Donald Trump speaks at a campaign stop in Spencer, Iowa December 5, 2015.
- The Justice Department said it appealed a “fundamentally misconceived” ruling in which President Donald Trump was found to have violated the US Constitution by blocking Twitter users from his account.
- The DOJ argued Trump’s account belongs to him “in his personal capacity,” and “not the control of the government,” and thereby affords him immunity from obligations to engage with the public.
- The Southern District of New York ruled in May that Trump could not legally block his followers merely for political reasons, calling it “viewpoint discrimination that violates the First Amendment.”
The Justice Department said it appealed what it called a “fundamentally misconceived” ruling in which President Donald Trump was found to have violated the US Constitution by blocking users from his personal Twitter account.
“Donald Trump uses his Twitter account as a means of communicating his own views to interested members of the public,” a legal brief from the Justice Department argued. “For nearly a decade, he has used that account to convey his thoughts on a wide variety of topics, ranging from popular culture to world affairs. Since becoming President, he has continued to use that account in the same way.”
The Justice Department asserted that Trump’s account belongs to him “in his personal capacity,” and “not the control of the government,” and thereby affords him immunity from obligations to engage with the public. The argument continued by saying Trump could not be compelled as a government official on a personal account to include all “people from his own property.”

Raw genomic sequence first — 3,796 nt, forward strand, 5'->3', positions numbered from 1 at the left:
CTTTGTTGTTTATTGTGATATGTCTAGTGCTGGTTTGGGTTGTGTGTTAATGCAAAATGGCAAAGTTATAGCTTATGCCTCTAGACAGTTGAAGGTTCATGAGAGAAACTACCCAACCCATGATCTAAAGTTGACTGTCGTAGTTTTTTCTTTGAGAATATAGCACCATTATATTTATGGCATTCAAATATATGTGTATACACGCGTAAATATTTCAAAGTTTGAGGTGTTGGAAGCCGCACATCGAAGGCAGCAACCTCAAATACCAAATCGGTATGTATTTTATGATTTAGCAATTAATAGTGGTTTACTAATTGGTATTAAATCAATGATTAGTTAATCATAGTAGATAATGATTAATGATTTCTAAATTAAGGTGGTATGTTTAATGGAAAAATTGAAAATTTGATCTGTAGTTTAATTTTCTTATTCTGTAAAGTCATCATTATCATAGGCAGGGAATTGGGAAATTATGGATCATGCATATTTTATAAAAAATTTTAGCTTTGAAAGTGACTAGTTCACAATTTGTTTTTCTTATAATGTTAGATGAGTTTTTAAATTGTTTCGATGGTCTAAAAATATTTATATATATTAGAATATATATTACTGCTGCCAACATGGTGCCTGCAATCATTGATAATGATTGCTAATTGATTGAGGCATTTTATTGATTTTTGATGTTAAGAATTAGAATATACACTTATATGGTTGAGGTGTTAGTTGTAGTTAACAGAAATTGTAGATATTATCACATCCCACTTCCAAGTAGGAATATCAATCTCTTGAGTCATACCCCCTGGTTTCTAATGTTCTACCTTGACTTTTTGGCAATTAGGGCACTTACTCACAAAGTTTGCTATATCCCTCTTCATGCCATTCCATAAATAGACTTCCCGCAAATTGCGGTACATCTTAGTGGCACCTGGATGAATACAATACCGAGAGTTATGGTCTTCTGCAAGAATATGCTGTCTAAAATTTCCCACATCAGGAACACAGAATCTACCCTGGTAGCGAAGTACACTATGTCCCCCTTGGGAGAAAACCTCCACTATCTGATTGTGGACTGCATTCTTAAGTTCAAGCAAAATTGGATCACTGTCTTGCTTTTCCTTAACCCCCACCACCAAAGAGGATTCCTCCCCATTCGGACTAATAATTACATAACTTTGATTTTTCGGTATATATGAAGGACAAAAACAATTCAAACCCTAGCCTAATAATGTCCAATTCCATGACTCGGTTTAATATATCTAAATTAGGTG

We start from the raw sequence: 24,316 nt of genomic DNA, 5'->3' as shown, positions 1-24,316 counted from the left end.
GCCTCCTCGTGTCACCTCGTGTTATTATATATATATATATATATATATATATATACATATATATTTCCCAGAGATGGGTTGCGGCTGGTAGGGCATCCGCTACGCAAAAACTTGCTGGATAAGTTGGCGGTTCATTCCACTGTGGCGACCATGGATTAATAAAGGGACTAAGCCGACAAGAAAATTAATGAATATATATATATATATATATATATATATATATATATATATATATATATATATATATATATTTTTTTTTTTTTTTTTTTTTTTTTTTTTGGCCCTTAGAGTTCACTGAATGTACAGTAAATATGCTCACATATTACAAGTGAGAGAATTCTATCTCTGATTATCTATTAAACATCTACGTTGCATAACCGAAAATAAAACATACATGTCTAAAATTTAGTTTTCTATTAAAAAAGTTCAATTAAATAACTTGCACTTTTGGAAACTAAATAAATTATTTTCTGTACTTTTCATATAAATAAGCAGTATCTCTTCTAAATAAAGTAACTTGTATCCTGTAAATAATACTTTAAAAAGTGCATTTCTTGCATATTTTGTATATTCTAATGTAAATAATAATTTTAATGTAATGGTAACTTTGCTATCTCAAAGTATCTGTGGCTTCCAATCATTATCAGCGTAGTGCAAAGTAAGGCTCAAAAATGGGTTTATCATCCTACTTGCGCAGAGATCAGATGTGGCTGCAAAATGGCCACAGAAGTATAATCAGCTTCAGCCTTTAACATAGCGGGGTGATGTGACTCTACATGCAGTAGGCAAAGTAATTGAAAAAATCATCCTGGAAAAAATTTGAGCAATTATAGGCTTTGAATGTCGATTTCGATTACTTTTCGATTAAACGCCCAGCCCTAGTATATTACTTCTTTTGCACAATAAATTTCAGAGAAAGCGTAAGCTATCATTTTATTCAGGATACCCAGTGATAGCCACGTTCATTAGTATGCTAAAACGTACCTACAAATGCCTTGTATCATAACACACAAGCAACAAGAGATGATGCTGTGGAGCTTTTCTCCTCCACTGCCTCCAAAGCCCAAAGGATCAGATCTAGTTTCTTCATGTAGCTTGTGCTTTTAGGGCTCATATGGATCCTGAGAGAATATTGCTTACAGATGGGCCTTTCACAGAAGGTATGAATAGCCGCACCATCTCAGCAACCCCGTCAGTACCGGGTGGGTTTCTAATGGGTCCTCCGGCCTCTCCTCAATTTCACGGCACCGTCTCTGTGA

“And when he exercises the power enjoyed by all Twitter users to block other users from their own accounts, he is not using any authority belonging to or conferred on him by the federal government,” the Justice Department’s legal brief said.
“When he blocks a particular user from reading or replying to his tweets, he is exercising his right to choose with whom he will engage in speech,” the Justice Department added.
The law-enforcement agency added that Trump was not obligated to allow others users to use his tweets for their own political messages.
“Blocked users remain free to express their views to other Twitter users through their own Twitter accounts; the First Amendment does not entitle them to piggyback on Donald Trump’s speech to amplify their own.”
The Southern District of New York ruled in May that Trump could not legally block his followers merely for political reasons, calling it “viewpoint discrimination that violates the First Amendment.”
The White House previously said Trump’s tweets were considered official statements. Asked how Trump’s tweets ought to characterized during a press conference in June 2017, then-White House press secretary Sean Spicer said, “The President is the President of the United States, so they’re considered official statements by the President of the United States.”
At the time, Spicer did not clarify which Twitter account — Trump’s personal account or the president’s official account, @POTUS — he considered to be issuing official statements.
But according to the Justice Department, the public’s voice does not extend to Trump’s tweets merely because he made a statement about public policy on the social media platform.
“… What is true for real property is just as true for intangible property in the form of a personal Twitter account,” the Justice Department said.
The original lawsuit was filed by Columbia University’s Knight First Amendment Institute and seven Twitter users who were blocked by Trump. One plaintiff said she was aware of 150 accounts that were blocked by Trump, but believed there were hundred more.
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